By Hillel Aron
By Joseph Tsidulko
By Patrick Range McDonald
By David Futch
By Hillel Aron
By Dennis Romero
By Jill Stewart
By Dennis Romero
|Photos by Anne Fishbein|
THE SPECIAL-EFFECTS WOMAN IS TALKING ABOUT her third nipple.
"We had to test the adhesive, to make sure it wouldn't come off," she says. "I went to the mall and tried on some clothes. I was hoping it would show up on the security camera, but nobody seemed to care." Meanwhile, she is applying gray-green camouflage makeup to a ghoul couple -- the woman in a Victorian gown and upswept bouffant, the man in an Incredible Hulk wife-beater, although his starched silver hair makes him look suspiciously like Joe Piscopo doing the reanimated corpse of Frank Sinatra.
There are no crew members standing idle on this set, no Teamsters napping or bellying up to the craft-services table. The equipment consists of two tripod-mounted Canon GL-1 Prosumer Mini-DV cameras, one of which is resting on something called a Microdolly, and one lonely light stand. Nearby, a 6-inch Sony Trinitron monitor rests on a rolled-up bath towel. The three-person crew's strongest recommendation, by their own admission, is that they were free on a Saturday night (one of them is here in exchange for equipment he will borrow for his own shoot tomorrow night). Everyone chips in, the lead actor doubling as an assistant director, the lead actress refilling her own prop champagne flute.
Alex Grant makes a beautiful corpse.
"Let's just go," says the director, over the objections of the actual prop master, who is also her boyfriend, as well as a reporter from Variety. He is having trouble getting a photogenic blaze going in the fireplace. "Get me a Bernie Weinraub story to burn," he calls, referencing the notoriously long-winded New York Timesfeature writer. The impulse is cut short by the sound of a police helicopter circling directly overhead. "Oh, great," says the prop guycumboyfriendcumVarietyscribe. "Now they're on to us."
Flashback to December 31, 1999, the cusp of the new millennium. Terrorists are trying to sneak in the back door from Canada. The Artist Formerly Known as Whatever is busy counting his expected song royalties. Congregations from Times Square to Beijing Plaza to the Pyramids watch the skies for a sign, cosmic or otherwise. And six champagne-stoked postproduction flunkies in a hot tub at Big Bear are taking the longer view: They vow to each make a short film a month for six months, by the end of which they will have mobilized their dreams and manifested their destinies. Little do they suspect that, two years later, their simple idea will have inspired 600-plus films by 150 different filmmakers, and spawned auxiliary movements in New York, Chicago, San Francisco, Copenhagen, Prague, Tokyo and beyond.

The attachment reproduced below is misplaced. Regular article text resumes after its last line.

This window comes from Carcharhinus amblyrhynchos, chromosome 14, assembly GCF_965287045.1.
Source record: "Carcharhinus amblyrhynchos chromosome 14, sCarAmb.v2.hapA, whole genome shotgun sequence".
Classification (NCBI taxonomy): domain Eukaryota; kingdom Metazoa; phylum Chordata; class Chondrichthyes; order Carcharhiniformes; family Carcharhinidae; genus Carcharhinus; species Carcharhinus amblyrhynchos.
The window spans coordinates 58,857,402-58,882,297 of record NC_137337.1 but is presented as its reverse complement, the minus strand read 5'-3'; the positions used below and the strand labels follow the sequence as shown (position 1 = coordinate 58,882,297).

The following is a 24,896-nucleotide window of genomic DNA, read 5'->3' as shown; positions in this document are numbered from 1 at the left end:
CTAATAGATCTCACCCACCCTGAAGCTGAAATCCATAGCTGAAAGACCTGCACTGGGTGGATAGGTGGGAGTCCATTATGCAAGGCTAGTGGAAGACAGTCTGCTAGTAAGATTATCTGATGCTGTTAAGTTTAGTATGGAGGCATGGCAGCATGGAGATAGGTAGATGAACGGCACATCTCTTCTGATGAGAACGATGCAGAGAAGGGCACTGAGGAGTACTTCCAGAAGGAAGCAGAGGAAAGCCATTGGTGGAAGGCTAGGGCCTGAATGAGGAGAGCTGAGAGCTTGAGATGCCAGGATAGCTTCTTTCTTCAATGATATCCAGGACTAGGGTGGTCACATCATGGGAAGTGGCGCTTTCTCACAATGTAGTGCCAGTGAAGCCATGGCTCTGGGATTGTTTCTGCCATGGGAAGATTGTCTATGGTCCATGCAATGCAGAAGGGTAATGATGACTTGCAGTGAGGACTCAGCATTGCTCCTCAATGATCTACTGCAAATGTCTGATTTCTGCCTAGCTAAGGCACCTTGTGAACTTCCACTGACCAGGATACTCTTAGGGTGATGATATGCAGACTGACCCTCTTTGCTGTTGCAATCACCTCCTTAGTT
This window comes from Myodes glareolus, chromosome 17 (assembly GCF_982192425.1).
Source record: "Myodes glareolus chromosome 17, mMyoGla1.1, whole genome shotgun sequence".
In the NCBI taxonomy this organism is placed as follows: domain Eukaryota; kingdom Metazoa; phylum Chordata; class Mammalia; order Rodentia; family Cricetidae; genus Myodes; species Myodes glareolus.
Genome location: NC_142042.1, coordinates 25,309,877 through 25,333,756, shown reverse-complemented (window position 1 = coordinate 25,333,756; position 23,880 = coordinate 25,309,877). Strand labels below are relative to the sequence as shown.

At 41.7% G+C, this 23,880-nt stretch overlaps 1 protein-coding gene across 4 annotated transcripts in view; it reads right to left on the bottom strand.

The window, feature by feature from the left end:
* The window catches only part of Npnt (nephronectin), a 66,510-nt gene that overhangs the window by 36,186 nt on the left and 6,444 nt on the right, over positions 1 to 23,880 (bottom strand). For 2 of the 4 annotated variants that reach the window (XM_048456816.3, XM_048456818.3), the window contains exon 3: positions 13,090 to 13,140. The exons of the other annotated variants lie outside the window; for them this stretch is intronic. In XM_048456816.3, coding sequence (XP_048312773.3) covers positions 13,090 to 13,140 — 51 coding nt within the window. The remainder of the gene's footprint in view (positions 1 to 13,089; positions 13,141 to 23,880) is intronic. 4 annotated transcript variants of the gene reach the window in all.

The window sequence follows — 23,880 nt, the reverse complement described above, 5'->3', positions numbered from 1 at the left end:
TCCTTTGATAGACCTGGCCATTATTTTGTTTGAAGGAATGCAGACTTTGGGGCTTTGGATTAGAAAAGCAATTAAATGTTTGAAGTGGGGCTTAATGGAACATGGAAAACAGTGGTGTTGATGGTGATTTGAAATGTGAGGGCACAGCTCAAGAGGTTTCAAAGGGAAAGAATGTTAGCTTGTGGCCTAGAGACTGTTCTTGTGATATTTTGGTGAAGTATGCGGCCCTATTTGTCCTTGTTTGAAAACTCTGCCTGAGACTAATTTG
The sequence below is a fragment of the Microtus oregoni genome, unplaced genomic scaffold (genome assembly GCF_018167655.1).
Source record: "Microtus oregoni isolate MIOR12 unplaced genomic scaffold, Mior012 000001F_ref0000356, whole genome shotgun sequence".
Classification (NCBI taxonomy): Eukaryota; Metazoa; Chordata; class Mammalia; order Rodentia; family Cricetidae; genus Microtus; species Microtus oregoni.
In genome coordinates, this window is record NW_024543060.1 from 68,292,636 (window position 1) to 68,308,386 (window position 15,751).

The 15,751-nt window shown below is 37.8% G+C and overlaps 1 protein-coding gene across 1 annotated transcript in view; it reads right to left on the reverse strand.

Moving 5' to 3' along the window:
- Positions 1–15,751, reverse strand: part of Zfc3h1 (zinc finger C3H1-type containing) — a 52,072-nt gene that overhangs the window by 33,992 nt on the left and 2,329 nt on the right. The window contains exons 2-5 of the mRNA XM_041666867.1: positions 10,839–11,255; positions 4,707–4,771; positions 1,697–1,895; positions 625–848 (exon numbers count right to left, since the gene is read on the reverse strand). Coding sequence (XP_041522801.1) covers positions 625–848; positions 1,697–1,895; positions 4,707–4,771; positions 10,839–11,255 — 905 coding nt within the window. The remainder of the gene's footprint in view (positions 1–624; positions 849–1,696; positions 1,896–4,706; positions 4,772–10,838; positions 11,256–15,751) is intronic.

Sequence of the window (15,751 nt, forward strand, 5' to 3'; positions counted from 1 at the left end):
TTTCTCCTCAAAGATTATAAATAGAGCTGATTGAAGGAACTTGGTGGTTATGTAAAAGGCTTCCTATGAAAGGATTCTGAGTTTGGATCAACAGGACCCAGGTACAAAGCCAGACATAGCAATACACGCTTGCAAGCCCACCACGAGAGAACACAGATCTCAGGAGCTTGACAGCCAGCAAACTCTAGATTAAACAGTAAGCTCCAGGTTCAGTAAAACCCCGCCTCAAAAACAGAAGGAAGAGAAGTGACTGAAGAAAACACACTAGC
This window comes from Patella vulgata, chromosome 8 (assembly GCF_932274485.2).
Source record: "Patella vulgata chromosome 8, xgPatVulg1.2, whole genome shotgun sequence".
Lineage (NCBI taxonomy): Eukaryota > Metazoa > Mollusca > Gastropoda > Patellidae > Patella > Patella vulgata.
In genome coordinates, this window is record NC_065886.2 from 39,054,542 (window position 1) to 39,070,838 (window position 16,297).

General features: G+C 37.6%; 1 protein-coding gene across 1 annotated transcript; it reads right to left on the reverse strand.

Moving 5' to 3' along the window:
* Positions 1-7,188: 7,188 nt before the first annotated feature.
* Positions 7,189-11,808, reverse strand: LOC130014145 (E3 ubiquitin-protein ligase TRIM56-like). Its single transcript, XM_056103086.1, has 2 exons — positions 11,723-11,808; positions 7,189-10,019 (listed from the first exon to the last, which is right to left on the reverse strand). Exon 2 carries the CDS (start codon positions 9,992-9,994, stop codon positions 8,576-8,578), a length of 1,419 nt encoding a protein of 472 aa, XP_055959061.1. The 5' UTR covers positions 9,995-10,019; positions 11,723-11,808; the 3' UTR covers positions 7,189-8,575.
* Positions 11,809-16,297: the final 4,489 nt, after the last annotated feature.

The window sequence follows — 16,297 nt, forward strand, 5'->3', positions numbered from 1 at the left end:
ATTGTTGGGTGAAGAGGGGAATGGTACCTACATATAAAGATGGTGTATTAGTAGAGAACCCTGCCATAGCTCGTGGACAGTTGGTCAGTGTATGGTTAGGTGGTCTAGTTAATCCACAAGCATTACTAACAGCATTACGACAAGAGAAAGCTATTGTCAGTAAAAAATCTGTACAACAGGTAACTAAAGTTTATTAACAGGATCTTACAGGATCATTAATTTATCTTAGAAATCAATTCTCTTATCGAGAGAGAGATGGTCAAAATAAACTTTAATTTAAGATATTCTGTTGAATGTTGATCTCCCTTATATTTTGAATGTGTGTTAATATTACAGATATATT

Shooting the witching hour:
Dina Mande, DP Justin Lang
and Jeff Consiglio (background:
the Variety guy)
Or at least that's the official version. But in Hollywood, of course, it's more a question of who you know than who you bathe with, and so when five of these six type-A personalities gather at the 101 Café in Beachwood, they recount the following genealogy: Freelance graphic designerart director Aaron Hendricks (who does "show opens and promos" for Warner Bros., Disney, ABC, Fox, etc.) is married to producer Maureen Timpa Hendricks (the Lord of the Ringsvideo game, Coke commercials), who works with editor Jeff Consiglio (main titles for The Truman Show, the trailer for Armageddon, plus documentary features of his own). Aaron works with art director Dina Mande (main titles for The Sweetest Thing, the trailer for Moulin Rouge) and with producer-editor Rachel Tejeda (Disney, NBC, the Playboy Channel), who had just made a documentary on robotics. And Jeff knew theater director Dave Moore (no longer with the project), who was part of a crack design team that had just written, produced and performed its own full-length play in the space of a week.
All six had set out, once upon a time, to conquer Hollywood, and all had found themselves mired in high-paying, low-esteem jobs -- cogs in the studio machine. But rather than "sit around and drink cappuccino the rest of my life," as Maureen puts it, they allowed foiled ambition, impaired reason and peer pressure to chuck them headlong into a commitment: to conceive, write, cast, direct and, yes, post-produce a film per month each, based on a common theme. They christened this quixotic undertaking Group 101 -- as in the freshman curriculum -- and chose as their first theme, appropriately enough, "A Door Opens." (Other themes have included "Nudity," "Pain," "Heaven or Hell," "Angels and Angles," "First Kiss," "Circus" and "Death.")
The films are invariably shot on digital video or Mini-DV, edited on Final Cut Pro, feature a crew of no more than three, and rarely are longer than 10 minutes or cost more than $250 (with a mean cost of closer to $50). As a worker inside the industry, each filmmaker has access to equipment, personnel and resources far beyond the reach of the average civilian. But with 60- to 70-hour workweeks and schedules that often amount to being on 24-hour call, the real challenge -- as in the film industry proper -- is getting it done at all.
"When you've got 30 days and someone's throwing an assignment at you," says Jeff, "you spend a week trying to figure out what the hell you're going to do, you spend another week maybe honing the idea, then you've got to try and write the thing. By the time you crew up, you're just calling people and saying, 'Hey, what are you doing tomorrow night? Can you come over and hold a mike for me?' Sometimes you get a DP, sometimes you shoot on film. Sometimes it's grand, but most times it's just whatever it takes."